The release pipeline has these tasks:

DB deployment task is used to populate the tables in the Database and AKS tasks deploy the deployment and services and finally update the image.

Understanding Docker build and Docker compose files

The application build process uses these files:

  1. Docker-compose.ci-build.yml file. The below image shows how it builds the application.

2. Docker-Compose.overide.yml file overrides the setting provided in the Docker-compose.ci-build.yml file. The below image shows how it overrides these settings.

3. Docker-compose file is responsible to build the image. It has reference to Dockerfile.

4. Dockerfile referred to above is used to build the image by using the image from the Docker hub and publishing the output in the output directory.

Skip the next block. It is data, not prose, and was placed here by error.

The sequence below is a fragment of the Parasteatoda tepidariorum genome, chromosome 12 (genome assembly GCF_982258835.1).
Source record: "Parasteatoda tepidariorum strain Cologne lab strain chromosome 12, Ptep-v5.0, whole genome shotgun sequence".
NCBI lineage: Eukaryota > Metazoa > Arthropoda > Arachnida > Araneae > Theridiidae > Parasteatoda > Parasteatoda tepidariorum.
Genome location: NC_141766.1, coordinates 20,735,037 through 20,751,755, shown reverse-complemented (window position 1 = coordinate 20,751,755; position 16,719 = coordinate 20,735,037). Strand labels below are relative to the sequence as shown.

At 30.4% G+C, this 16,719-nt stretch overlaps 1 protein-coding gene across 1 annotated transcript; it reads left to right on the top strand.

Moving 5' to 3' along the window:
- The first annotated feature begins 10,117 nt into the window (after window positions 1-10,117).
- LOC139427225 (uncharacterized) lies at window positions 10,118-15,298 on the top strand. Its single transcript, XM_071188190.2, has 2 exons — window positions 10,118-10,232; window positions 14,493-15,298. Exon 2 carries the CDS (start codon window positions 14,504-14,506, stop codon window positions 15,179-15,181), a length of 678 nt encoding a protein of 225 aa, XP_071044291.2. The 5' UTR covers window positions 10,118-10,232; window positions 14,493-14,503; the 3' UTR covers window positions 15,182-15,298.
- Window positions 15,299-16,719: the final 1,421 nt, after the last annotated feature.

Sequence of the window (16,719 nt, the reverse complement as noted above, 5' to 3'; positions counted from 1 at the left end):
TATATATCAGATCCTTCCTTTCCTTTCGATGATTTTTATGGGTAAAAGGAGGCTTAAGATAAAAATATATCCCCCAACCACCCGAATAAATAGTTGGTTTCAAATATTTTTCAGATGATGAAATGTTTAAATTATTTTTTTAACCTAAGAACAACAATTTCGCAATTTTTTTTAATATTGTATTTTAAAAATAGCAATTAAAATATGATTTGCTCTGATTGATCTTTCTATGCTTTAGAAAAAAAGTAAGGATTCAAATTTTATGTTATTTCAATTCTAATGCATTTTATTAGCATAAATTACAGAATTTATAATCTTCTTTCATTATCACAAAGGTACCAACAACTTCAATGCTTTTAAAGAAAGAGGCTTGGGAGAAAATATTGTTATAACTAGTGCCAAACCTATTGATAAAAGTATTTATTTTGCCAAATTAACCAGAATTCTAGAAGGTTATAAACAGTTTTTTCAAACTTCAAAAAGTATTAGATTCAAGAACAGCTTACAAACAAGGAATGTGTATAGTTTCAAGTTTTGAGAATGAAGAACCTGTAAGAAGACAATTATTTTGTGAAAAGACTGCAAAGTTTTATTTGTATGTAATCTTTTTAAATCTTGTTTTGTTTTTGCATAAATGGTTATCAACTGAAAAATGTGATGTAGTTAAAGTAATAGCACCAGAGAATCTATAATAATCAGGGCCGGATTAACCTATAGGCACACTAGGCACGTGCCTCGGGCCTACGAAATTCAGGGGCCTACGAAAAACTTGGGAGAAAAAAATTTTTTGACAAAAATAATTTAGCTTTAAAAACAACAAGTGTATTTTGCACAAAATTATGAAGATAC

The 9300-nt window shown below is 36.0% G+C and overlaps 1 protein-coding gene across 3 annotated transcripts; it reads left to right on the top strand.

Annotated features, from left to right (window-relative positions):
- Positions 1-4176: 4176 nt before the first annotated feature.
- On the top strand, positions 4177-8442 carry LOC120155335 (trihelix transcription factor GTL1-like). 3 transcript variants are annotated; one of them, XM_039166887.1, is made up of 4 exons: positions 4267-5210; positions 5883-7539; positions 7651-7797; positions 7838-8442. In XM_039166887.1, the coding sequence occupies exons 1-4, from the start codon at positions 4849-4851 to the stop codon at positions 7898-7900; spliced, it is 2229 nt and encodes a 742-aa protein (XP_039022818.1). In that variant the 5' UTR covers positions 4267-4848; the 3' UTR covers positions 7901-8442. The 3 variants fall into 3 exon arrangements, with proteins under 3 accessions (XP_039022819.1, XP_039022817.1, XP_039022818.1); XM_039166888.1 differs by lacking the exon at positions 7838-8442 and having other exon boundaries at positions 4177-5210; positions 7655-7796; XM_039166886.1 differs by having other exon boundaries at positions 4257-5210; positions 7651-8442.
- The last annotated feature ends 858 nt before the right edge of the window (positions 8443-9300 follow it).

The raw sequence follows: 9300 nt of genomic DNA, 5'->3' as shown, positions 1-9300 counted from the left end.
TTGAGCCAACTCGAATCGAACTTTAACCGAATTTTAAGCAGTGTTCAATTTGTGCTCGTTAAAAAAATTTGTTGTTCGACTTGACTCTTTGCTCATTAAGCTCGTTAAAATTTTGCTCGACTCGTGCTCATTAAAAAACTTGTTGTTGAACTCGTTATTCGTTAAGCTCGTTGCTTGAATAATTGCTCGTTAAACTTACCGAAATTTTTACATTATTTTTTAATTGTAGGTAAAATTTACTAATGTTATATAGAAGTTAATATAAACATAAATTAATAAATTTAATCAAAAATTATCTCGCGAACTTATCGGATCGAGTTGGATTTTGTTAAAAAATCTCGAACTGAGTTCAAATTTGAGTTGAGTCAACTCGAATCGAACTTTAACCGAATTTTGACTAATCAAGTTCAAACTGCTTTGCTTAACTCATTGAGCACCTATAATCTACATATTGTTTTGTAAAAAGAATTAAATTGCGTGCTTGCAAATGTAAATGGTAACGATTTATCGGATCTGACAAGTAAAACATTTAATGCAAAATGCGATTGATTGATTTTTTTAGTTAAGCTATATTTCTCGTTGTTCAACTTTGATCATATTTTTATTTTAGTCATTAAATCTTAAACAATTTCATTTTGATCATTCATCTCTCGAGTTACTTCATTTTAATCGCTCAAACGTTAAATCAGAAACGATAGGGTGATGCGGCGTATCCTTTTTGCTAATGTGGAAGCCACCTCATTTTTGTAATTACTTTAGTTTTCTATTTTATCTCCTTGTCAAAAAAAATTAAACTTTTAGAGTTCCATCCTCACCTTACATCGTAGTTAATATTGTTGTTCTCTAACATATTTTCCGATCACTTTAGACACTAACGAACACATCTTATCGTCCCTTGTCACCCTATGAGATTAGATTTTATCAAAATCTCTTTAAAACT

Finally, we need to create a deployment and services configuration file to deploy the images created with Dockerfile into AKS. Here are these configuration files. And the below images show each element and its use.

Cluster IP created below shows its purpose to communicate between PODs.

The load Balancer shown above is created with the below AKS config file. It is responsible to direct the traffic to each node and POD.

Once build and release pipelines are executed it will deploy the Web Application

kubectl get pods
kubectl get service mhc-front --watch

Running these commands will show the PODs and Loadbalancer URLs and once you go to the Load Balancer IP address you will see the below website. This shows our multi-container app is working fine.

I hope you enjoy this blog and it is helpful for you to understand the multi-container app deployment in AKS.